Election returns


Candidate returns and registered promoter expense returns for last year’s election and referendum have been made public.

A summary of data disclosed in each candidate return is now available here.

The information includes amounts disclosed for donations, contributions to donations, anonymous donations, and overseas donations, and election expenses for newspaper advertising, radio and television advertising, internet advertising, and other forms of advertising.

• Candidate returns organised by electorate are available here.

• Candidate returns organised by party are available here.

Only registered promoters who spent more than $100,000 on election or referendum expenses during the regulated period (which started on 26 August and ended on 25 November 2011) were required to file a return. Copies of the registered promoters’ returns are available here.

Only four organisations filed promoter returns: Campaign for MMP spent $156,568.61 and Vote for Change spent $79,047.66 on the referendum; the New Zealand Educational Institute (NZEI) and Public Service Association (PSA) spent $280,100.86 and $196,368.34 respecitively on the election.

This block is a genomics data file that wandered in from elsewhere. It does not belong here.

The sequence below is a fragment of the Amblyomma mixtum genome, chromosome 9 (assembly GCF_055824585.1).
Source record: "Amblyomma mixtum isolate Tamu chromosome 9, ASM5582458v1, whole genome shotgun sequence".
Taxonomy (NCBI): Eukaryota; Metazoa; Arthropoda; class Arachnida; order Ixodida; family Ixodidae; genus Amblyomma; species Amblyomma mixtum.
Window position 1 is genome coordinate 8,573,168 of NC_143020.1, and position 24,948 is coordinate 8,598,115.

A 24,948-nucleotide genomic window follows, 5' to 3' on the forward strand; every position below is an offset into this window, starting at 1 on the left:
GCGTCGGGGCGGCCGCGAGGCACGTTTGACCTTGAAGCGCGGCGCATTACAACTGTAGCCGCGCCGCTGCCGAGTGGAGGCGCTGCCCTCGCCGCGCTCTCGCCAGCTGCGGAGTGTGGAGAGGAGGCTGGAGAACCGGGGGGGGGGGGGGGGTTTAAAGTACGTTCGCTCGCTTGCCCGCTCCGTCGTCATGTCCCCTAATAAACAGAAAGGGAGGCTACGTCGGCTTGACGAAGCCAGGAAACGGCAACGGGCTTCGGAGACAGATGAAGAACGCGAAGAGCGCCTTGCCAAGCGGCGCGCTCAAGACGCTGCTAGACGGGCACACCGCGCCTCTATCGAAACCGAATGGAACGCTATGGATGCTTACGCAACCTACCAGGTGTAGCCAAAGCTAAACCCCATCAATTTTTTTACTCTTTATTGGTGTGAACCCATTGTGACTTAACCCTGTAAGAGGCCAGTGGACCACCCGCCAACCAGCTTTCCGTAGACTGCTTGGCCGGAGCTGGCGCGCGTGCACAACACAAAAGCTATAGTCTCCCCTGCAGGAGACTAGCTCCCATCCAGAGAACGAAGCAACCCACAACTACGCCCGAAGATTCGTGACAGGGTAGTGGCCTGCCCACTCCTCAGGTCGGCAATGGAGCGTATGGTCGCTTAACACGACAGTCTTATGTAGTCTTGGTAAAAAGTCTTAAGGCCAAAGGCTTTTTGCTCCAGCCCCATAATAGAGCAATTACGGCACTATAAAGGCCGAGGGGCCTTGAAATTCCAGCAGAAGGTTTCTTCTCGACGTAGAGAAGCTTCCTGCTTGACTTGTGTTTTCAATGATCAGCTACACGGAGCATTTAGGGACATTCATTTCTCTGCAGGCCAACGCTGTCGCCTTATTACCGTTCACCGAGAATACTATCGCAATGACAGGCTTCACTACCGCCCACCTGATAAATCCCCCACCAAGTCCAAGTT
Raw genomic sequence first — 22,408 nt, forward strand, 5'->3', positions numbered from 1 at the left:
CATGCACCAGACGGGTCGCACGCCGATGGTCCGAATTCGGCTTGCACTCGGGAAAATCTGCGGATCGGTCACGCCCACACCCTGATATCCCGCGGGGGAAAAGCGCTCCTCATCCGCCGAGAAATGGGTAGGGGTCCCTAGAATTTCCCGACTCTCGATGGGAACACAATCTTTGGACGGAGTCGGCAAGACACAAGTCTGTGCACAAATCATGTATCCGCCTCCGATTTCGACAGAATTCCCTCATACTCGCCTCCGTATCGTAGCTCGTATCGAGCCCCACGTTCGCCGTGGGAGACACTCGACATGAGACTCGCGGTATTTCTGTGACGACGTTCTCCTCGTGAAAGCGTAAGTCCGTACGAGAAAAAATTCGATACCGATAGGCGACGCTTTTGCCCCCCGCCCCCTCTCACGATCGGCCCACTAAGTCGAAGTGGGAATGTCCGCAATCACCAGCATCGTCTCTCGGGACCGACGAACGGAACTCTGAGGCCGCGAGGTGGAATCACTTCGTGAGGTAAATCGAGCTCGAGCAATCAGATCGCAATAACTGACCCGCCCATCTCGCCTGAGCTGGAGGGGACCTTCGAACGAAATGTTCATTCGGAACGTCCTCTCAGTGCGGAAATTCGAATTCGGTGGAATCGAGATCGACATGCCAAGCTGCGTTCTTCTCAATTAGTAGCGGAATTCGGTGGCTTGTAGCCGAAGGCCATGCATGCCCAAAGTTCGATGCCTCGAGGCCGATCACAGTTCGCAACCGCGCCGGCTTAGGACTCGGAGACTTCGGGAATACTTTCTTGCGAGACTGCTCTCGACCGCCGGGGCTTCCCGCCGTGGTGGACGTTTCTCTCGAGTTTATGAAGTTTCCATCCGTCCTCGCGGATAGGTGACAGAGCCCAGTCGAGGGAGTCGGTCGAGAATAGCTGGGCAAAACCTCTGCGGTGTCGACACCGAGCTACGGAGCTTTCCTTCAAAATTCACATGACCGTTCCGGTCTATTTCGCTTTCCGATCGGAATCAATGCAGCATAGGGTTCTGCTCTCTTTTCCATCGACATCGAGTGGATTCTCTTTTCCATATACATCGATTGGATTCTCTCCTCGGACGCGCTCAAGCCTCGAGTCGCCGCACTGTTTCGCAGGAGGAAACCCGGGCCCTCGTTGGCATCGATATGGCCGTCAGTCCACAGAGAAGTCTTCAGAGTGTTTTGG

Any thoughts on which party or parties the two unions were promoting and whether they thought it was money well-spent?

How would Kate have voted?


The Campaign for MMP reckons Kate Sheppard would be backing MMP in November’s referendum.

They give several reasons for that including that MMP has brought more women into parliament.

There is no doubt there are more women in parliament now than there was prior to 1996 when we had a First Past the Post electoral system. But there are also more women in other positions more commonly held by men in the past so some of the change is due to changes in society rather than the electoral system.

Some of the increase is is due to parties deliberately putting women in winnable places on their lists which are a feature of MMP. Some, perhaps even most are their on merit. But there is also an element of tokenism and some are there not because of their skills and abilities but because of their gender.